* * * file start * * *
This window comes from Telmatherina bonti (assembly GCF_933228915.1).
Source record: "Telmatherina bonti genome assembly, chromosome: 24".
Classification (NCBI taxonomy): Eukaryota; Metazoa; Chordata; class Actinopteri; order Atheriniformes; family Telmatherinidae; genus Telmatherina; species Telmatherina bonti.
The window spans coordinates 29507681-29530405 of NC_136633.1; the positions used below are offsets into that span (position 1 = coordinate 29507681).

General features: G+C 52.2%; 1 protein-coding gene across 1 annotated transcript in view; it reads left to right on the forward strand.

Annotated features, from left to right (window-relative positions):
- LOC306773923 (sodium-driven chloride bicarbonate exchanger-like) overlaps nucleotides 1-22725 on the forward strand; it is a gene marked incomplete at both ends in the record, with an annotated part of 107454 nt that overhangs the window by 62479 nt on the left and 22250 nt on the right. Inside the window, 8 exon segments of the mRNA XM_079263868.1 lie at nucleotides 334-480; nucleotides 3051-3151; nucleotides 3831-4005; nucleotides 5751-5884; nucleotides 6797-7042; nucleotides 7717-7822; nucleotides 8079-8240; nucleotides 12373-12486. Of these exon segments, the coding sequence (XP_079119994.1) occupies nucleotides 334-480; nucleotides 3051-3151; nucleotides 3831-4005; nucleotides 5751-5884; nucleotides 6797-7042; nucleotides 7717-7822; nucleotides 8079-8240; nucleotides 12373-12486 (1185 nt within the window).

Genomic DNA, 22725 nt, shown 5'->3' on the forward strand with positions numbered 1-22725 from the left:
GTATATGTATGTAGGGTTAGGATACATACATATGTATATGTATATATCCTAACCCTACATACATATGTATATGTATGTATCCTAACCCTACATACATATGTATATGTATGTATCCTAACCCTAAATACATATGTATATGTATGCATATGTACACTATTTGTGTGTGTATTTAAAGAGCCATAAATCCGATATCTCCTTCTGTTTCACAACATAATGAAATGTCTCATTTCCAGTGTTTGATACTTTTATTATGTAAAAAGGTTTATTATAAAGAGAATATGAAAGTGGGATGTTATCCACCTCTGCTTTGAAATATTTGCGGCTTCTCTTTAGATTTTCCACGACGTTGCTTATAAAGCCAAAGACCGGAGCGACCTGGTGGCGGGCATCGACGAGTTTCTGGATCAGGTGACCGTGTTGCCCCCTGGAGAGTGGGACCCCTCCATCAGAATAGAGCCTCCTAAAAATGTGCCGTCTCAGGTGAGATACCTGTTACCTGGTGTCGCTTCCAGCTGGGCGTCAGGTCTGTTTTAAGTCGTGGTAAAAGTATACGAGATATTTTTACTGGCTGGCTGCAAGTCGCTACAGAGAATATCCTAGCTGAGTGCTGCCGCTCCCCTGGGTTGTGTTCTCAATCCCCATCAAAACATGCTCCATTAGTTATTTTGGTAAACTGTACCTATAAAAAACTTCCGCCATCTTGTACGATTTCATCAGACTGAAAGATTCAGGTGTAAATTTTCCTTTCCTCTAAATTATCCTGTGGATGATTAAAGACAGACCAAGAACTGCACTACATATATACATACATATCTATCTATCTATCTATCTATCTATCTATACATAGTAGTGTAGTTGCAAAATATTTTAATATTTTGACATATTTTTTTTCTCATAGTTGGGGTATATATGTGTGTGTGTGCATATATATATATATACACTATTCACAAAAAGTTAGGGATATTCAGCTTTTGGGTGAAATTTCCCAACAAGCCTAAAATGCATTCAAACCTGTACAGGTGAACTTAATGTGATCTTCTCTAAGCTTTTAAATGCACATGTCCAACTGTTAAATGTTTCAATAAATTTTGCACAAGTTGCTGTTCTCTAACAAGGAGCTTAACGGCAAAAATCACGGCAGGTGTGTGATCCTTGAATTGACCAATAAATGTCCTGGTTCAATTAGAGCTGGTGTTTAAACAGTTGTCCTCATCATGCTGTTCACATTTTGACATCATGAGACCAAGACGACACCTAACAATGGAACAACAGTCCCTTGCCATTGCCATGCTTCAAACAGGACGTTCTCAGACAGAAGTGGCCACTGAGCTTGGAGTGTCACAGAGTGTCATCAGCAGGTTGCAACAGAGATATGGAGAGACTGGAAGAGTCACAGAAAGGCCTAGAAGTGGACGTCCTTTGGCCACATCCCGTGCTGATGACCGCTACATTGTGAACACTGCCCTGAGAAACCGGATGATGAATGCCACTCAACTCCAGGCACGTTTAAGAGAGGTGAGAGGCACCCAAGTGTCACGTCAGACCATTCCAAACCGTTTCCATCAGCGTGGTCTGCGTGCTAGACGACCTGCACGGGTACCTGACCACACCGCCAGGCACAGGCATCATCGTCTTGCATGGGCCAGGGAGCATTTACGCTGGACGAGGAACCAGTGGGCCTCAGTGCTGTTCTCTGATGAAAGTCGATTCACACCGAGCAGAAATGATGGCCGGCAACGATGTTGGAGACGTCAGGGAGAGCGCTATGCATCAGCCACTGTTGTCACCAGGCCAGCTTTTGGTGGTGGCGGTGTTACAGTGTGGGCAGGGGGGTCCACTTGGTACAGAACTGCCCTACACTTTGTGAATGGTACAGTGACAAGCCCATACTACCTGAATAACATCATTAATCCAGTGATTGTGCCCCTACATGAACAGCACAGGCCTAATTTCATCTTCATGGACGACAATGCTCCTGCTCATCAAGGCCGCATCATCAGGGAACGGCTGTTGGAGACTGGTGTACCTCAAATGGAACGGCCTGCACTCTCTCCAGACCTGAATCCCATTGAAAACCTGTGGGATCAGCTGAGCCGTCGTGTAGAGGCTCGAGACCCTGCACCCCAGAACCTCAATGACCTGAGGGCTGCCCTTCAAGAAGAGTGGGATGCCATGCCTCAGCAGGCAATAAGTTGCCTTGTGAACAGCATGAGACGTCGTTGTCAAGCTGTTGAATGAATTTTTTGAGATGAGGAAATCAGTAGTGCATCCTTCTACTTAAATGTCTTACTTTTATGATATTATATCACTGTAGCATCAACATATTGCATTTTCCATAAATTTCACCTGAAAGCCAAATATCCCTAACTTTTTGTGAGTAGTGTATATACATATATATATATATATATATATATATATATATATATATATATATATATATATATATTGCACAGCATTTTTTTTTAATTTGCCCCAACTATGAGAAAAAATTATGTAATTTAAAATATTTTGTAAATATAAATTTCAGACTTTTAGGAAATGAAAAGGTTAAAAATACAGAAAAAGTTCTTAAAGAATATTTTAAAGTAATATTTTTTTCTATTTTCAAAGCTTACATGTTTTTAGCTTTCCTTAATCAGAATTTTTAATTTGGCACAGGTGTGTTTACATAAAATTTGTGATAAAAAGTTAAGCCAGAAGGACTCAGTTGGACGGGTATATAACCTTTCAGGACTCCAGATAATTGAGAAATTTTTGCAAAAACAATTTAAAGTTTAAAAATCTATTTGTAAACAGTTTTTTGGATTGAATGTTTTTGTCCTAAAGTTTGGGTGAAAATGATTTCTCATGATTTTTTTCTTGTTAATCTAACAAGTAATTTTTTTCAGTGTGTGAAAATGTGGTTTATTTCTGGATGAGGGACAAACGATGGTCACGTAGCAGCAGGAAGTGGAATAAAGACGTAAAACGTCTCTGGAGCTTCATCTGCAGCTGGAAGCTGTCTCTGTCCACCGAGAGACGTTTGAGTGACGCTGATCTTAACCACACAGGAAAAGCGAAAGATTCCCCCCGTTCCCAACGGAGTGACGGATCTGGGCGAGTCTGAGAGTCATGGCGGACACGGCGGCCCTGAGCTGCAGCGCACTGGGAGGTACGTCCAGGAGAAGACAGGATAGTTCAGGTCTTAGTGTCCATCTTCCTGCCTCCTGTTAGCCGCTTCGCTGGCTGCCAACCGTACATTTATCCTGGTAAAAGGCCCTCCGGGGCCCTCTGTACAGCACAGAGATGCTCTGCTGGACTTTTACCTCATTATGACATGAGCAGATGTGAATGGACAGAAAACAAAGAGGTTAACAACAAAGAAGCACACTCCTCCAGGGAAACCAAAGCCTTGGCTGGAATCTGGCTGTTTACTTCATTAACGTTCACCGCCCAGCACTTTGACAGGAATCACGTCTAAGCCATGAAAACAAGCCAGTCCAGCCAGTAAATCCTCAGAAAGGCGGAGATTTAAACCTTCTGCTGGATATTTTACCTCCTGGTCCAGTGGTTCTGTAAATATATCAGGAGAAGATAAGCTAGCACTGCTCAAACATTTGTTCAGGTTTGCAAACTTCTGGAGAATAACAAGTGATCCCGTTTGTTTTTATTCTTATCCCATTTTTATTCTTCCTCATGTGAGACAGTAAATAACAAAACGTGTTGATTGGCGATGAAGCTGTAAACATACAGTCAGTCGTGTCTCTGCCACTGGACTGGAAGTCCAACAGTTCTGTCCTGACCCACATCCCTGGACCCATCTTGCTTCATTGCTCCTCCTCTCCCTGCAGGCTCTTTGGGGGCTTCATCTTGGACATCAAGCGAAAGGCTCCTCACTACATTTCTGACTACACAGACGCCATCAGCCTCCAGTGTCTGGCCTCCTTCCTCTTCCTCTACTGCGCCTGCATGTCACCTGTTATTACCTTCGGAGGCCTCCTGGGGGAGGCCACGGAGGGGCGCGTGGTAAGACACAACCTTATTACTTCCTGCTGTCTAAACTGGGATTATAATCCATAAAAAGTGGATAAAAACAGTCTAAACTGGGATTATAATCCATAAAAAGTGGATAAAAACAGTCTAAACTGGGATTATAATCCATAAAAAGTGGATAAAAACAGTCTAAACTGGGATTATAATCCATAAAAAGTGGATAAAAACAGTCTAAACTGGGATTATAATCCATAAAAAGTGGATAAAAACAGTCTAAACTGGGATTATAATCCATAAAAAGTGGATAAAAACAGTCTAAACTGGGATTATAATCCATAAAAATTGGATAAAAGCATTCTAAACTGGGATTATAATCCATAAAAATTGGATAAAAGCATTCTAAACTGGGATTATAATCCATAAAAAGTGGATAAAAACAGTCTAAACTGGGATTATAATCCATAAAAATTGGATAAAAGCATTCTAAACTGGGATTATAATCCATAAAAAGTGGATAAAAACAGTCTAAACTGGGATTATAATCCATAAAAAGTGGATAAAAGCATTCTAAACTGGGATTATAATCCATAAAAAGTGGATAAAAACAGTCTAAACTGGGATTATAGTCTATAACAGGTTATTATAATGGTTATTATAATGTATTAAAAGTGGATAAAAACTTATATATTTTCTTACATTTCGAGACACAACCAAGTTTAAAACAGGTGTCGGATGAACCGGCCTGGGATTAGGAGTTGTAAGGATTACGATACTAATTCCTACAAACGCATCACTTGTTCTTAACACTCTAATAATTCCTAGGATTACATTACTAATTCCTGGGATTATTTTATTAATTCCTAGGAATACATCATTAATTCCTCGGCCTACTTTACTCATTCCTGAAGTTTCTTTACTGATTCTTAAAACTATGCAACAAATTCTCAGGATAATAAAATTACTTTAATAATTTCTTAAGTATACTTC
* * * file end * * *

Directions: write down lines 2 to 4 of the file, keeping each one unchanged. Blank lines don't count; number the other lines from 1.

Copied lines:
Source record: "Telmatherina bonti genome assembly, chromosome: 24".
Classification (NCBI taxonomy): Eukaryota; Metazoa; Chordata; class Actinopteri; order Atheriniformes; family Telmatherinidae; genus Telmatherina; species Telmatherina bonti.
The window spans coordinates 29507681-29530405 of NC_136633.1; the positions used below are offsets into that span (position 1 = coordinate 29507681).